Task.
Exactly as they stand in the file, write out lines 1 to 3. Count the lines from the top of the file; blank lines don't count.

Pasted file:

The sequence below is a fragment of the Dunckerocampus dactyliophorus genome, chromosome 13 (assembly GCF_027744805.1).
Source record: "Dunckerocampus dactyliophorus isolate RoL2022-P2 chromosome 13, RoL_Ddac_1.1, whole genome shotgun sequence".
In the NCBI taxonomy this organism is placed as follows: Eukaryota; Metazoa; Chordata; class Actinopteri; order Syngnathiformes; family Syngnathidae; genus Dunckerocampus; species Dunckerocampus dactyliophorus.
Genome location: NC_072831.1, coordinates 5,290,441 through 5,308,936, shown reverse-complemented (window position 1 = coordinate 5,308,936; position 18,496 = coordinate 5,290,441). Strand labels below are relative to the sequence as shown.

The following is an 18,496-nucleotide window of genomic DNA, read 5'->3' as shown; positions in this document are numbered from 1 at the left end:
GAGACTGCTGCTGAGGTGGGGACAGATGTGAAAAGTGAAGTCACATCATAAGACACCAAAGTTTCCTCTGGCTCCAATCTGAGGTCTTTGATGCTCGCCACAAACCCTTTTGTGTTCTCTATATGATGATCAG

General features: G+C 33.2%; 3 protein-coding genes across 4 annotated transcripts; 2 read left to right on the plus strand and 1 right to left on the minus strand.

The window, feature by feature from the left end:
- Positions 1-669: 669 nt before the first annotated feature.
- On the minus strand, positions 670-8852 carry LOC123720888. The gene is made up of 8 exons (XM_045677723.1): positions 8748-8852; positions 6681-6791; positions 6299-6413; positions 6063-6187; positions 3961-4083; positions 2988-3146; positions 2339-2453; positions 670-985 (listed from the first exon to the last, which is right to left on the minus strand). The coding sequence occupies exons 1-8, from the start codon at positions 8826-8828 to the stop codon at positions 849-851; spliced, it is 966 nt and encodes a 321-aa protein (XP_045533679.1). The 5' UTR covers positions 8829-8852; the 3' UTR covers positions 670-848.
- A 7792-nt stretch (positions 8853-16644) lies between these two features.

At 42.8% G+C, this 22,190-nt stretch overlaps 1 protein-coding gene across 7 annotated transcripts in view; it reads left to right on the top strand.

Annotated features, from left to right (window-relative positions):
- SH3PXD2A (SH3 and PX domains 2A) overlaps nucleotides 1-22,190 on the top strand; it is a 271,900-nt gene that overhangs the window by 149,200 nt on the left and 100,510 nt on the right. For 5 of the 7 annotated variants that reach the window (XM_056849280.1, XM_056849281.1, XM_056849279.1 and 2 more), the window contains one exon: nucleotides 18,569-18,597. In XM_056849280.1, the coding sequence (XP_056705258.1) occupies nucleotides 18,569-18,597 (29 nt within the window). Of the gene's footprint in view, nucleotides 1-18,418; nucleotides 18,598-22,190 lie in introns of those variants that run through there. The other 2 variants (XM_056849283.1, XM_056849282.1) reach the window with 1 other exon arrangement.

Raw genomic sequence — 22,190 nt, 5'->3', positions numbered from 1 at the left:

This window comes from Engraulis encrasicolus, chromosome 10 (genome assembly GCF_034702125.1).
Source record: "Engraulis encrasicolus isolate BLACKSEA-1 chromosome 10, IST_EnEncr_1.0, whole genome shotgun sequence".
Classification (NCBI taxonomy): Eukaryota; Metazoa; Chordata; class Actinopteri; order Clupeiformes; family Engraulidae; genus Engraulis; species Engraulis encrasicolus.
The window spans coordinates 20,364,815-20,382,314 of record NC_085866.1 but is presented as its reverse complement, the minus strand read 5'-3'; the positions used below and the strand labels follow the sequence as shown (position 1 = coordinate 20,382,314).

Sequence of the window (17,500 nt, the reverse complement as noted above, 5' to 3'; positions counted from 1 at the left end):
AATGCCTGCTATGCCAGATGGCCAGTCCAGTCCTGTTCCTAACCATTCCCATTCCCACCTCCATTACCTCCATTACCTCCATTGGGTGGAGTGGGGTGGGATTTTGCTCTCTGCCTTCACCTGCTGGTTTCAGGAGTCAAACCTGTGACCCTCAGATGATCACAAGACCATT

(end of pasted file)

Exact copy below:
The sequence below is a fragment of the Dunckerocampus dactyliophorus genome, chromosome 13 (assembly GCF_027744805.1).
Source record: "Dunckerocampus dactyliophorus isolate RoL2022-P2 chromosome 13, RoL_Ddac_1.1, whole genome shotgun sequence".
In the NCBI taxonomy this organism is placed as follows: Eukaryota; Metazoa; Chordata; class Actinopteri; order Syngnathiformes; family Syngnathidae; genus Dunckerocampus; species Dunckerocampus dactyliophorus.